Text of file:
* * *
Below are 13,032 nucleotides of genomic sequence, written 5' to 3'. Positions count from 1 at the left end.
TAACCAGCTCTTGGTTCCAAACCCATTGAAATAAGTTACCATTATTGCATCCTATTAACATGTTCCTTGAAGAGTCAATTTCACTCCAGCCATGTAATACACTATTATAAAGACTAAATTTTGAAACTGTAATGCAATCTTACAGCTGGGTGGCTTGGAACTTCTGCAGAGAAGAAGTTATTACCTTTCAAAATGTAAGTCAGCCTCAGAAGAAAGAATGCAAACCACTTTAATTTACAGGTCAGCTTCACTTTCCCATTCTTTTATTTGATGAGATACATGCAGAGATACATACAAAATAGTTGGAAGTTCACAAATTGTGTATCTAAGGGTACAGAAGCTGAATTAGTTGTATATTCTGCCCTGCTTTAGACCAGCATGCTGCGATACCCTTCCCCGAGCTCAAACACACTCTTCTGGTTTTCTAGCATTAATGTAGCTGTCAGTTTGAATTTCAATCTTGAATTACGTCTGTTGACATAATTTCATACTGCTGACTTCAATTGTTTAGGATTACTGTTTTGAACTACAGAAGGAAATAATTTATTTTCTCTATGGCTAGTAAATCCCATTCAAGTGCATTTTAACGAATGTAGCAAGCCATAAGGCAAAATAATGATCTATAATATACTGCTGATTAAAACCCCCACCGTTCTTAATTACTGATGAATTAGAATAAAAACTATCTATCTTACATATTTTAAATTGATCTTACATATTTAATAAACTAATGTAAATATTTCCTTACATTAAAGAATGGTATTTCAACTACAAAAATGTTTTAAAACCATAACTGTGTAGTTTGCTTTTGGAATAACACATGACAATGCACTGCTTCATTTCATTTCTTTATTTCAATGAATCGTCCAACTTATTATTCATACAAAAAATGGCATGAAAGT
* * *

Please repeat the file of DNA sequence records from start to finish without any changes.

Below are 13,032 nucleotides of genomic sequence, written 5' to 3'. Positions count from 1 at the left end.
TAACCAGCTCTTGGTTCCAAACCCATTGAAATAAGTTACCATTATTGCATCCTATTAACATGTTCCTTGAAGAGTCAATTTCACTCCAGCCATGTAATACACTATTATAAAGACTAAATTTTGAAACTGTAATGCAATCTTACAGCTGGGTGGCTTGGAACTTCTGCAGAGAAGAAGTTATTACCTTTCAAAATGTAAGTCAGCCTCAGAAGAAAGAATGCAAACCACTTTAATTTACAGGTCAGCTTCACTTTCCCATTCTTTTATTTGATGAGATACATGCAGAGATACATACAAAATAGTTGGAAGTTCACAAATTGTGTATCTAAGGGTACAGAAGCTGAATTAGTTGTATATTCTGCCCTGCTTTAGACCAGCATGCTGCGATACCCTTCCCCGAGCTCAAACACACTCTTCTGGTTTTCTAGCATTAATGTAGCTGTCAGTTTGAATTTCAATCTTGAATTACGTCTGTTGACATAATTTCATACTGCTGACTTCAATTGTTTAGGATTACTGTTTTGAACTACAGAAGGAAATAATTTATTTTCTCTATGGCTAGTAAATCCCATTCAAGTGCATTTTAACGAATGTAGCAAGCCATAAGGCAAAATAATGATCTATAATATACTGCTGATTAAAACCCCCACCGTTCTTAATTACTGATGAATTAGAATAAAAACTATCTATCTTACATATTTTAAATTGATCTTACATATTTAATAAACTAATGTAAATATTTCCTTACATTAAAGAATGGTATTTCAACTACAAAAATGTTTTAAAACCATAACTGTGTAGTTTGCTTTTGGAATAACACATGACAATGCACTGCTTCATTTCATTTCTTTATTTCAATGAATCGTCCAACTTATTATTCATACAAAAAATGGCATGAAAGT